experience shows that the law seems predominantly to be on the side of the motorist. it often seems that a paltry fine, a few points on a licence will accompany a stern letting-off. manslaughter seems not to apply in cases of drivers changing stations on the radio, changing compact discs, or, more commonly these days, talking on their mobile phones. the latter is a highly common occurrence, despite legislation outlawing the practice. it is a feature of islay life to indulge in what is referred to as 'the islay wave', a local custom whereby we all wave to each other when passing on the road, every bit as applicable to cyclists as to motorists. however, it is often of great concern to pass a motorist or truck driver, holding a phone in one hand, while waving with the other, neither hand on the steering wheel.

the local police seem oblivious.

i have often mentioned that i think it good practice for every cyclist to possess third-party insurance, achievable through membership of either british cycling, or cycling uk. membership of either also brings free legal advice and support in the event of an accident. however, cycling uk also operates a cyclists' defence fund which "specifically helps fight significant legal cases involving cyclists and cycling, especially those which could set important precedents for the future and could affect the safety of all cyclists."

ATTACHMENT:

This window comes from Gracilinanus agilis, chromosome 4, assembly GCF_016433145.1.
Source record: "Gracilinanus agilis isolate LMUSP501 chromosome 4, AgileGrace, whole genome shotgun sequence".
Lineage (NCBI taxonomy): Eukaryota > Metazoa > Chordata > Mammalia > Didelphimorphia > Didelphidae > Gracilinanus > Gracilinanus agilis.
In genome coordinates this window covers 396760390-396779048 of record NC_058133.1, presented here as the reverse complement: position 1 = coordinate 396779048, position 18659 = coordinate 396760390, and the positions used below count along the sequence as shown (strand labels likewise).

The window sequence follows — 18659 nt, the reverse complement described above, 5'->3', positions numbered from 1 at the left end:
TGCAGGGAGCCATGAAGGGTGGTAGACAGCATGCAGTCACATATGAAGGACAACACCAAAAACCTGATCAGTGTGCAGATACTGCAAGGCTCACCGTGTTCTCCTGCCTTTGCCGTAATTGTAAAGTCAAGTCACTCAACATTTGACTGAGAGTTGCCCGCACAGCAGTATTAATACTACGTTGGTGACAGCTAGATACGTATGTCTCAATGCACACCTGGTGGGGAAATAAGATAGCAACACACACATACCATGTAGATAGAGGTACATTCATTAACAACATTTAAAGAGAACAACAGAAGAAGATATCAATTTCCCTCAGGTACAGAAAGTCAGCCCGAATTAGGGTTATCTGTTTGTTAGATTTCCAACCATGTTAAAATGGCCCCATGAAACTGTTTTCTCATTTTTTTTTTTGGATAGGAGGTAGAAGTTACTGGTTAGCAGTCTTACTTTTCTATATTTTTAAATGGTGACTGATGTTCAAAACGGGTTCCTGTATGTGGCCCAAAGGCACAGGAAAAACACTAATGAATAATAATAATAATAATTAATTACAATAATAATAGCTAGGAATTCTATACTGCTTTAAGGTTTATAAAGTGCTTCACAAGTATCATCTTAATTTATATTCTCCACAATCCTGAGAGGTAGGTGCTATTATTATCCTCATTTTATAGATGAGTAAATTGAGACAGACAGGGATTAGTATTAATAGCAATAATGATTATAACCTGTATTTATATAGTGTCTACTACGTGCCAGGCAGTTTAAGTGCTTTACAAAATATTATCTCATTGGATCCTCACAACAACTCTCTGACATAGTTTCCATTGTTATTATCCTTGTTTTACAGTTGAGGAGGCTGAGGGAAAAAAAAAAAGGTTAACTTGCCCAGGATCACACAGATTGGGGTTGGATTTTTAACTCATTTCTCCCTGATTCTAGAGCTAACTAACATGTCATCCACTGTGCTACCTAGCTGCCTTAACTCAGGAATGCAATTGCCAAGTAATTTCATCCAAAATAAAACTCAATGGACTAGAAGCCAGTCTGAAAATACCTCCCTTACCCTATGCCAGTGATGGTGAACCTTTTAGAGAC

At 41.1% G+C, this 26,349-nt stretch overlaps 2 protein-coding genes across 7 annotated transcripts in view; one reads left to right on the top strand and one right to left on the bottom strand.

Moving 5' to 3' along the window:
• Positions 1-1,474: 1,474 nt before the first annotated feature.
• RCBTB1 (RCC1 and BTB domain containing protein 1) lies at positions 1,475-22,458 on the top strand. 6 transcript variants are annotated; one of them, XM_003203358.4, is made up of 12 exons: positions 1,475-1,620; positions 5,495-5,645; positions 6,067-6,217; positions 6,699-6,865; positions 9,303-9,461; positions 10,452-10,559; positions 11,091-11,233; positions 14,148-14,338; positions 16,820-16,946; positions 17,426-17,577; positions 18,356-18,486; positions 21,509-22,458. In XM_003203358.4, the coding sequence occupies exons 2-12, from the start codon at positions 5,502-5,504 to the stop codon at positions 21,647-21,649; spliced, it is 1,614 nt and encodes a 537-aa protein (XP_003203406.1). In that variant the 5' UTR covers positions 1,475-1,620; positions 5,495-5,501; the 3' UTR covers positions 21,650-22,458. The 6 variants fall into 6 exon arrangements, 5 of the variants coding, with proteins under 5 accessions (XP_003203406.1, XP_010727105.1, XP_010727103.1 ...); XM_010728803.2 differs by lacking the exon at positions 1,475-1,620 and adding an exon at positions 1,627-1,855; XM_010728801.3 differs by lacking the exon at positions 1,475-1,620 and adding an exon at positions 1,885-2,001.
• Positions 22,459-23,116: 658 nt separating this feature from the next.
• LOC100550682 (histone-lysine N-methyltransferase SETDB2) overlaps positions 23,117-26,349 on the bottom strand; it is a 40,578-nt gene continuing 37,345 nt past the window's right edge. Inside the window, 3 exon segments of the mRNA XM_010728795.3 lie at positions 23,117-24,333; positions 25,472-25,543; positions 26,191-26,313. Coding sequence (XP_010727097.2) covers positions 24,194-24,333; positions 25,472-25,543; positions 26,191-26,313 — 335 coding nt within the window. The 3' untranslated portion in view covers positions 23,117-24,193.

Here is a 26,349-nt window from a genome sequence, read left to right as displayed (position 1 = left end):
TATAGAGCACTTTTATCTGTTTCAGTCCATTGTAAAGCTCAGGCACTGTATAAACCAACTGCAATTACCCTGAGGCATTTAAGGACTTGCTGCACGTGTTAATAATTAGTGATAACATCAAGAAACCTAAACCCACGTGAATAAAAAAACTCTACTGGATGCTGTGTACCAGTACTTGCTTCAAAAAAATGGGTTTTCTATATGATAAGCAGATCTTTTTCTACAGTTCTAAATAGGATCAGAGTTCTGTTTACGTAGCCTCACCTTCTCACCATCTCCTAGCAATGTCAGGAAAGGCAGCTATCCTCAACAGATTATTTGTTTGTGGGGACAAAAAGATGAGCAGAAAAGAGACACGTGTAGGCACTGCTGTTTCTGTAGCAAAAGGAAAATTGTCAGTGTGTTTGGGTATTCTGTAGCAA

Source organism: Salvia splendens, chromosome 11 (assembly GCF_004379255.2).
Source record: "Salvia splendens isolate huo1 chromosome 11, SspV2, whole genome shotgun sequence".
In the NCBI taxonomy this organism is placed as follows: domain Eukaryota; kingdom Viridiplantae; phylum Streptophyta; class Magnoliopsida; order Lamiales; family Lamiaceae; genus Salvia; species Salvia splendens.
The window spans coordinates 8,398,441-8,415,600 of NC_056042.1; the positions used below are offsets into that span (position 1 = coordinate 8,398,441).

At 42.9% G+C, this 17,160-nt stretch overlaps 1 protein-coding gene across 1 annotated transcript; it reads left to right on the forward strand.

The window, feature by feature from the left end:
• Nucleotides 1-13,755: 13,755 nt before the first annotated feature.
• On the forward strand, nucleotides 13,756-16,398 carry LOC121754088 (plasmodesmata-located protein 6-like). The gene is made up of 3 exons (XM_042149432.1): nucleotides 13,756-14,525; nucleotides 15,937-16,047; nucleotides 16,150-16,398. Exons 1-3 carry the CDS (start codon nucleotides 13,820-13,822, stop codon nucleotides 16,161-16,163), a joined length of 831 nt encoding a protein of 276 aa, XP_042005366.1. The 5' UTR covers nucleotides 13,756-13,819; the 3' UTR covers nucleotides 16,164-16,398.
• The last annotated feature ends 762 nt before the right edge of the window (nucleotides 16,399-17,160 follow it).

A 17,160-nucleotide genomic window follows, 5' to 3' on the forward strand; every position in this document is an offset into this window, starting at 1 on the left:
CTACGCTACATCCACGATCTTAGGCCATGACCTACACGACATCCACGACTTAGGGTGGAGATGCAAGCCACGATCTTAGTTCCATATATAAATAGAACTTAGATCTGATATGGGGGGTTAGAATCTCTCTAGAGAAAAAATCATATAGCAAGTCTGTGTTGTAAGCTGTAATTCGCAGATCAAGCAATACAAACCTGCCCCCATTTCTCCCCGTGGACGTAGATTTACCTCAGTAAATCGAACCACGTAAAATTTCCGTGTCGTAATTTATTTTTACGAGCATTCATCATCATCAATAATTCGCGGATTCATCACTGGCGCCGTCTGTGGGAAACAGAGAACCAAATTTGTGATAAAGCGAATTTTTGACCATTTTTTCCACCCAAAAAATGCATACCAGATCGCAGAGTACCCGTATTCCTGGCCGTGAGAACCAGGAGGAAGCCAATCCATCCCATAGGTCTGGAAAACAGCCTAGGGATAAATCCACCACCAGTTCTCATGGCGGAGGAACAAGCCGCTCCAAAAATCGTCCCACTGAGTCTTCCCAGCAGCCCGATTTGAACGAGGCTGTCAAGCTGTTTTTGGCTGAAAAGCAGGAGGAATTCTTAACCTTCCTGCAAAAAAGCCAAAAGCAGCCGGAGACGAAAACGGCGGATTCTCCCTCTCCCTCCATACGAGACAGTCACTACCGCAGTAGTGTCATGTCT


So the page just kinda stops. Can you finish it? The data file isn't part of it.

to highlight this, they have produced a short animated film illustrating two cases where legal procedure unfairly placed the onus on the cyclists, neither of whom were at fault, yet a cyclist, opting to legally ride on the road rather than cross three lanes of traffic to reach a cycle path, was prosecuted by the police. the cyclists' defence fund stepped in on all three cases. however, as we are all aware, legal process these days can cost a great deal more than a small fortune, money that many individuals cannot afford to risk, in case they lose their case in court.

in order to continue this essential service on behalf of the cycling public the fund needs money, and that's where you and i come in. hopefully it's a fund of which we will never need to avail ourselves, but as more and more vehicles fill our roads, that expectation may well become a forlorn hope. contributions can either be made via a monthly direct debit, or a one-off payment by card. i'll leave it to your own discretion and judgment as to which option you choose.